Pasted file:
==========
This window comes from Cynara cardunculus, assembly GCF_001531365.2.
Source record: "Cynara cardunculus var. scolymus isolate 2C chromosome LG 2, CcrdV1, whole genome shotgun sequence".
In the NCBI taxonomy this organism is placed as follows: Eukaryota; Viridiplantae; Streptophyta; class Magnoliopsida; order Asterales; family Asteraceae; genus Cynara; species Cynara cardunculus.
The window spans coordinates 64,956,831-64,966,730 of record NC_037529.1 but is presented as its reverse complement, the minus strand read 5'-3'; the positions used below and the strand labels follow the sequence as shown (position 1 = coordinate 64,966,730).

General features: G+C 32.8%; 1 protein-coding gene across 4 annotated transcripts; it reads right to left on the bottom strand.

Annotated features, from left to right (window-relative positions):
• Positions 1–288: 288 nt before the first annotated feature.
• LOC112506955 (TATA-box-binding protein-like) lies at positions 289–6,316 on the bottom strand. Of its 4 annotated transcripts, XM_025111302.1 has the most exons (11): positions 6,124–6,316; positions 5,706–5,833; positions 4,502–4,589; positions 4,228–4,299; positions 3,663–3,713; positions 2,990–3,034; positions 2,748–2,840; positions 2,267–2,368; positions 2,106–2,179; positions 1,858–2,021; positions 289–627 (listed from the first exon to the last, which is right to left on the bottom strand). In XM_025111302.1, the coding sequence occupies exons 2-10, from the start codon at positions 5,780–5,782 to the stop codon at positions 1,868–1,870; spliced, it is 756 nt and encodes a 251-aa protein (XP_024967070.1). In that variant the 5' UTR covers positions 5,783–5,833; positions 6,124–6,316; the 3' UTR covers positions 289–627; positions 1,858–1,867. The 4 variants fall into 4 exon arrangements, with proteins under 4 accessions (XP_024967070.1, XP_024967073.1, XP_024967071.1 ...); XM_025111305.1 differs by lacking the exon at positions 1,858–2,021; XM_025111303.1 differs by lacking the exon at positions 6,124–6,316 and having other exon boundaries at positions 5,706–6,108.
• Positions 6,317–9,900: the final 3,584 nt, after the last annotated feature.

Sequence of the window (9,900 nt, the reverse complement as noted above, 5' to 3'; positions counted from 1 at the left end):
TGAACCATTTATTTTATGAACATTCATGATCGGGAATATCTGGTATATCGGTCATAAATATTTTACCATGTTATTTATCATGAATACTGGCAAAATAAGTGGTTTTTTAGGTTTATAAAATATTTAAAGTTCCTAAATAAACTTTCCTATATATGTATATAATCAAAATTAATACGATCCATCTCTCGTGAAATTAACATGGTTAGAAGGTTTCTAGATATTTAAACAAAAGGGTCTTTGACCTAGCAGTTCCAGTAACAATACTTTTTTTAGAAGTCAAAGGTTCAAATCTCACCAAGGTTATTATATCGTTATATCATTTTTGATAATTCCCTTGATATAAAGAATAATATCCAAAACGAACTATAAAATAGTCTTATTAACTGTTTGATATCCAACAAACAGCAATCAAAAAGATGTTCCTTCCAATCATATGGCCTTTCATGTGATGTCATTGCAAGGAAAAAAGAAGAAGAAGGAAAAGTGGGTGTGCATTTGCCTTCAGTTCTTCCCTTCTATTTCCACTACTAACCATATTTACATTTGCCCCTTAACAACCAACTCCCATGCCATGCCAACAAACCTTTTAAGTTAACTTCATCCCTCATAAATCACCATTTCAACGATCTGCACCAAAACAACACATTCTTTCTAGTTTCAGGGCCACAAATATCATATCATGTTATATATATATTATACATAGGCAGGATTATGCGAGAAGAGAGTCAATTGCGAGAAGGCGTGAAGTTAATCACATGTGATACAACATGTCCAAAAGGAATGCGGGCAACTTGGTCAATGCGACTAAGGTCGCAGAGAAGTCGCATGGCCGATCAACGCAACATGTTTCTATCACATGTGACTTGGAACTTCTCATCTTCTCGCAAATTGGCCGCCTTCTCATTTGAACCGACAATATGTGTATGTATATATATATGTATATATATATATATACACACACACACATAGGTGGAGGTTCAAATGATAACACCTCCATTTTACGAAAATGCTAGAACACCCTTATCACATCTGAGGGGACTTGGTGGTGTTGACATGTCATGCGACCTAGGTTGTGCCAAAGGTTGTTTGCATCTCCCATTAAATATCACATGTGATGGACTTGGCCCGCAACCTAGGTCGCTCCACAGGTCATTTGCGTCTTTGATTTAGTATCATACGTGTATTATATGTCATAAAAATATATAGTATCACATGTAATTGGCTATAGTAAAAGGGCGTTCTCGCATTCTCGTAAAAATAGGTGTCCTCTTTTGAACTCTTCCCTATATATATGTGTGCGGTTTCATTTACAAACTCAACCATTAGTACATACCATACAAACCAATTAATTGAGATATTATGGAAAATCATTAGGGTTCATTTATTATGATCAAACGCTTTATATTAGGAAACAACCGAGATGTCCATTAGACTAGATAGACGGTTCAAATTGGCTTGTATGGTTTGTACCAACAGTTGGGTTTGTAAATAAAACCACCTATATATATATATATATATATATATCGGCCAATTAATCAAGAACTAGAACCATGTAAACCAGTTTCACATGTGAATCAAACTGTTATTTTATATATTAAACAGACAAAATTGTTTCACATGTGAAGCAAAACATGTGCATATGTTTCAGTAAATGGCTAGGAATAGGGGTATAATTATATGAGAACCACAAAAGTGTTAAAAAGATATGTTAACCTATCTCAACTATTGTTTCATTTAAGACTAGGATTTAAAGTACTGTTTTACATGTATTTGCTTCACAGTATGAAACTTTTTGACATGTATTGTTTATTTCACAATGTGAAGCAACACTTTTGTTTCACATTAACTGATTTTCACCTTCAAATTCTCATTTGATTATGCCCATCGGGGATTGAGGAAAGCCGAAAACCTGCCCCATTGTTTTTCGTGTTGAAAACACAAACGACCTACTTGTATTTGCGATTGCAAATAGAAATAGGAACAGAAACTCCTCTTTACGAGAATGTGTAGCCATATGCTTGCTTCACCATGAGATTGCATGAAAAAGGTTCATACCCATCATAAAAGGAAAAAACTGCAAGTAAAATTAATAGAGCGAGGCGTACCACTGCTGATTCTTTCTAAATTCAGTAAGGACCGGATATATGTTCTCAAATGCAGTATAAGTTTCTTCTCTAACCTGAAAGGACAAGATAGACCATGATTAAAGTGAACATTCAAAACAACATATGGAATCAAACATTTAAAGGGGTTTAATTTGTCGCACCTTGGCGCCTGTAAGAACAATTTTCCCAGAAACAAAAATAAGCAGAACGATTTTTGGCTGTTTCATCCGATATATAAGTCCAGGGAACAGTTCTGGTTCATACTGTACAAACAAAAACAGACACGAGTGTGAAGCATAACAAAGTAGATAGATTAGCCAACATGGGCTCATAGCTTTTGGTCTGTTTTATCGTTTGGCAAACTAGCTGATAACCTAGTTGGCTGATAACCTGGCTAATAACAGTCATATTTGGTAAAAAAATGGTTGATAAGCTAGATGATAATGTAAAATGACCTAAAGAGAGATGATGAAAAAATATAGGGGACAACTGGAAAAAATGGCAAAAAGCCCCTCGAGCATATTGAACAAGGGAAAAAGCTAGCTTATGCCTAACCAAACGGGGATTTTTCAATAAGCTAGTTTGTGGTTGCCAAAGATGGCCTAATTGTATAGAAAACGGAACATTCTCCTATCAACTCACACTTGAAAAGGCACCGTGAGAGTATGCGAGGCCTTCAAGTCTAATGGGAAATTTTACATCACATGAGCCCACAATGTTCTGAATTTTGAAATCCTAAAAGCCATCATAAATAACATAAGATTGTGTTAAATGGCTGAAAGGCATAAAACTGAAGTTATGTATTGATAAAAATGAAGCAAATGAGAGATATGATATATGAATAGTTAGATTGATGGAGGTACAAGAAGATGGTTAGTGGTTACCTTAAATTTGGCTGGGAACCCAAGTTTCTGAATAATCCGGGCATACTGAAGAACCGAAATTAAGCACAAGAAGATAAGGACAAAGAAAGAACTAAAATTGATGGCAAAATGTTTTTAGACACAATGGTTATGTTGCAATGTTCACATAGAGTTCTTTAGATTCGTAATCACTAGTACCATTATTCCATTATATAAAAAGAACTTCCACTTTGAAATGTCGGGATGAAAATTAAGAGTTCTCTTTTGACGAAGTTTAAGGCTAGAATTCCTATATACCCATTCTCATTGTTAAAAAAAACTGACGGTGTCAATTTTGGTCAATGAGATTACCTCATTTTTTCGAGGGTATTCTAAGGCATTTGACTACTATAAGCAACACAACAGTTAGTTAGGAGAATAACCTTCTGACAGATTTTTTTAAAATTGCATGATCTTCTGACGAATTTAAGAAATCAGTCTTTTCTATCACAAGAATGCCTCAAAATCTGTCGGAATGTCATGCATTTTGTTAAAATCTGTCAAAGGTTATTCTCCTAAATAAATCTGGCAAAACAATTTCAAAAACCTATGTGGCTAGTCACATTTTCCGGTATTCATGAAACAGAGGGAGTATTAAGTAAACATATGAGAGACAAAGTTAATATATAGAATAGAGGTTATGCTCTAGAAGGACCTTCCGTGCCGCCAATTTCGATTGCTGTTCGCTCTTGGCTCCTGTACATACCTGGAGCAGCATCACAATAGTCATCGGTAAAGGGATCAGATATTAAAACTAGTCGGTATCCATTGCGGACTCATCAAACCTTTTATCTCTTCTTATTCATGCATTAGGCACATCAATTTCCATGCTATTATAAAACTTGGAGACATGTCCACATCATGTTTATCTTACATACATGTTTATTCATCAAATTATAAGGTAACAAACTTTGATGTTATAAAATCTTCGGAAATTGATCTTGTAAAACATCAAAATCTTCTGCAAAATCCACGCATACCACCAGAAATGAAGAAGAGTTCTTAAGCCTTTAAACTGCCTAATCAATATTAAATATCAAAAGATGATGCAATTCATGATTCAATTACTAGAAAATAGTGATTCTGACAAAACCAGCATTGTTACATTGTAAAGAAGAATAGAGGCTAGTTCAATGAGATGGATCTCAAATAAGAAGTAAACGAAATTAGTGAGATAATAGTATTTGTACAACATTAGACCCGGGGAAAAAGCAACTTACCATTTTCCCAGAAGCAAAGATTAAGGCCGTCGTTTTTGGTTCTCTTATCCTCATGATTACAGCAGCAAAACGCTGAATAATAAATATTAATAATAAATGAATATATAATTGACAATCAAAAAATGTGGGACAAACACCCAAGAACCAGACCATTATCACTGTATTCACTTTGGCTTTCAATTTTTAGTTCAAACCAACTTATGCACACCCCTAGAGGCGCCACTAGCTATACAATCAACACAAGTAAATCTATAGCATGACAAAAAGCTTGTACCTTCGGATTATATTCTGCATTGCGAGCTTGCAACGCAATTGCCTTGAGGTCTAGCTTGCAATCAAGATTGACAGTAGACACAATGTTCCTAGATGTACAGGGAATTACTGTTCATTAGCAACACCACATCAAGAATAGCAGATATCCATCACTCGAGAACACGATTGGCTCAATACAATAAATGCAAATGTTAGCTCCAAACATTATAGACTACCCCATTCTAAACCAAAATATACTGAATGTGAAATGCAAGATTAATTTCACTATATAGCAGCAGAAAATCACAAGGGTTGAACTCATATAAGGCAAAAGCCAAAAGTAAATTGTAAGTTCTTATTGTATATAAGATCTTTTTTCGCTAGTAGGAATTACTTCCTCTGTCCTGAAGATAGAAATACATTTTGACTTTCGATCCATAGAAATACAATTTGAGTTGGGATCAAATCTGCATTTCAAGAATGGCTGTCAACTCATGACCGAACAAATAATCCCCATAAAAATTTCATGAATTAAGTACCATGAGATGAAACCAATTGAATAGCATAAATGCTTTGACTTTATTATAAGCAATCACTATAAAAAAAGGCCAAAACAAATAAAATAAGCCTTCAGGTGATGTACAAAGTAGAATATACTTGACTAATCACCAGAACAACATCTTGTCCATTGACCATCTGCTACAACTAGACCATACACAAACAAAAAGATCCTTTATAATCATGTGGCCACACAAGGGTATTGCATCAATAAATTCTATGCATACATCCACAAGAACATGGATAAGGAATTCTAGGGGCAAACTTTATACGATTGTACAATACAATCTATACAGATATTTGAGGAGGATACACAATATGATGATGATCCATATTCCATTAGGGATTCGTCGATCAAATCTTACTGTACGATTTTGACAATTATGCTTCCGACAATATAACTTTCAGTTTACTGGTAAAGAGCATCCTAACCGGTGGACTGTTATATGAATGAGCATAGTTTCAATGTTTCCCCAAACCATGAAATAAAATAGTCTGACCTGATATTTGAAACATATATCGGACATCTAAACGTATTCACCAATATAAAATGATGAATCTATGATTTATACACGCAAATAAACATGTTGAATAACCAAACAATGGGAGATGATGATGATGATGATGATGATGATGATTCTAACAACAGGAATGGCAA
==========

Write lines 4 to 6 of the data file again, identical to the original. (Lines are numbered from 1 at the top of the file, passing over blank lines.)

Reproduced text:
The window spans coordinates 64,956,831-64,966,730 of record NC_037529.1 but is presented as its reverse complement, the minus strand read 5'-3'; the positions used below and the strand labels follow the sequence as shown (position 1 = coordinate 64,966,730).

General features: G+C 32.8%; 1 protein-coding gene across 4 annotated transcripts; it reads right to left on the bottom strand.

Annotated features, from left to right (window-relative positions):